What is most important about these acts of consumption of leisure, is not quite that they fit the norm, are done in high degree, or that they offer some sort of pleasure (often they do not), but that they are conspicuous, and therefore, seen by an audience of less prestigious persons. “The observances of these standards,” Veblen explains, “becomes incumbent upon all classes lower in the scale” (70). The result of these acts being conspicuous then, is that “the members of each stratum accept as their ideal of decency the scheme of life in vogue in the next higher stratum, and bend their energies to live up to that ideal. On pain of forfeiting their good name and their self-respect in case of failure, they must conform to the accepted code, at least in appearance” (70). In an age of mass communications and mobility, this becomes an even more pivotal requirement, as the leisure class begins to “have no other means of judging his reputability than the display of goods (and perhaps of breeding) which he is able to make while he is under direct observation” (71). For Veblen the anthropologist and social philosopher, there is an instinctual motivation of workmanship present in all human beings that “asserts itself even under very adverse circumstances,” so that “however wasteful a given expenditure may be in reality, it must at least have some colorable excuse in the way of an ostensible purpose” (75).

The display, performance and conspicuousness of leisure and consumption is the purpose behind what is often called “wasteful spending.” However, from an economic standpoint, this purpose of spending and aversion to labor “does not satisfy the economic conscience,” and must be questioned “whether, aside from acquired tastes and from the canons of usage and conventional decency, its result is a net gain in comfort or in the fullness of life” (79). In other words, conspicuous lifestyles do not pass the “principle of pecuniary reputability or relative economic success,” and are wasteful to a growing American economic agenda. Yet unconsciously such expenditure has been accepted in American societal codes, and is present “as a constraining norm selectively shaping and sustaining our sense of what is beautiful, and guiding our discrimination with respect to what may legitimately be approved as beautiful and what may not” (95).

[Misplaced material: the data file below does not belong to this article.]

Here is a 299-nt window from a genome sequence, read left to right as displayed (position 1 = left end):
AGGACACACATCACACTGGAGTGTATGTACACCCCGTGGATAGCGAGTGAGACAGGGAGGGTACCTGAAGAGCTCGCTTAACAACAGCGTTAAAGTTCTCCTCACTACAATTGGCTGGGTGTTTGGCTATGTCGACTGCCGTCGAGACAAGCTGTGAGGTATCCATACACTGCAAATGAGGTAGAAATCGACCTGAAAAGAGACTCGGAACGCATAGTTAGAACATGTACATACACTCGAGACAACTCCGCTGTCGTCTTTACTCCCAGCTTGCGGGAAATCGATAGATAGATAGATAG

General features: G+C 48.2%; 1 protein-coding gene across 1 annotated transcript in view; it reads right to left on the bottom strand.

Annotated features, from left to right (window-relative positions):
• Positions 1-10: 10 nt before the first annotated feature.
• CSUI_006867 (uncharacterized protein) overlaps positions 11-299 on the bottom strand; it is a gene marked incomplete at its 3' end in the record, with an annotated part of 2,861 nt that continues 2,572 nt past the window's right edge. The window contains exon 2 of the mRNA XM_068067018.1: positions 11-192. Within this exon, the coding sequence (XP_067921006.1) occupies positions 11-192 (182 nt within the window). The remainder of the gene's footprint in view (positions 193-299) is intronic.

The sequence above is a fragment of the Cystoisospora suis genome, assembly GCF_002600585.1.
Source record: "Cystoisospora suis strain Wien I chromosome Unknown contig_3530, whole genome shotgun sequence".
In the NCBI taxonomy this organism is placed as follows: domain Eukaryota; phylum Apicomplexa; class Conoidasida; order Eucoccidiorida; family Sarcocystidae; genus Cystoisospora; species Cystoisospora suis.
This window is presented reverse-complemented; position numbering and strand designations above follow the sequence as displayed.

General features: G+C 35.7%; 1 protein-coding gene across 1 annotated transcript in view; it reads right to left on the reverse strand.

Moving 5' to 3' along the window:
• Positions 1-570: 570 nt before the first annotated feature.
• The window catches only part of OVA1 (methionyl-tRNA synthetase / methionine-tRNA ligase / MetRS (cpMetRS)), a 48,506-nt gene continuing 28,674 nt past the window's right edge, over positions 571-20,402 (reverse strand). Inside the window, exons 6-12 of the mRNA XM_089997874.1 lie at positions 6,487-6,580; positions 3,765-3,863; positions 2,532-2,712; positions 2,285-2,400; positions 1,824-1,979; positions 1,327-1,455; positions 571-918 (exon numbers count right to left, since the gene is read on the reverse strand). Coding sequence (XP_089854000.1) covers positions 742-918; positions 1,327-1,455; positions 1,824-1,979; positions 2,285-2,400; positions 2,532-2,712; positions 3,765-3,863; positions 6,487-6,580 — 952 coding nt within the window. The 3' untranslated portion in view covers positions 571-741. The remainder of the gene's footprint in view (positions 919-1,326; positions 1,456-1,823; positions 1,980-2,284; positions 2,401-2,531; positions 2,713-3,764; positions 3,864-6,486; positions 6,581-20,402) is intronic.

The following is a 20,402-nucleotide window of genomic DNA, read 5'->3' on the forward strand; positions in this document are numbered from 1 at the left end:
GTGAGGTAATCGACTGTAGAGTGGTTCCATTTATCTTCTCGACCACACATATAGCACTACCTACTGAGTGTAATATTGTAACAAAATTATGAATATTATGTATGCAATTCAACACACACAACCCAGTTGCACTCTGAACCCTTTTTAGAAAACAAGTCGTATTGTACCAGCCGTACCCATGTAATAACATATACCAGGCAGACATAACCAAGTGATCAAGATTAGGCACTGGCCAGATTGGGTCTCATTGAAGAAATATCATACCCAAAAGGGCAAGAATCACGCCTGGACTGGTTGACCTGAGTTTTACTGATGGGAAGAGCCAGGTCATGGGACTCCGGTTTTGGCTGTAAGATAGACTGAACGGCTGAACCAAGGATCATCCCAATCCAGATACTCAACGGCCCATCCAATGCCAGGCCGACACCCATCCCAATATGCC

For academics, perhaps the most poignant chapter of Veblen’s is his last on higher education as “an Expression of the Pecuniary Culture,” where Veblen identifies higher learning itself as a “vicarious leisure performed for the supernatural power with whom negotiations are carried on and whose good-will the service and the professions of subservience are conceived to procure” (235-6). This move towards the supernatural of course is Veblen’s anthropological side speaking, which sees higher education within this tradition where superior knowledge became a type of control over the elements, a magic that got one closer to the supernatural. Yet to Veblen a greater impulse of this higher learning lies in its direct contrast to feminine learning that focuses around “a better performance of domestic service” (243). For Veblen, “knowledge is felt to be unfeminine if it is knowledge which expresses the unfolding of the learner’s own life, the acquisition of which proceeds on the learner’s own cognitive interest, without prompting from the canons of propriety, and without reference back to a master” (243). In other words, the knowledge Veblen means here is that which does not by any means need to be learned, but that which follows an interest or metaphysical problem.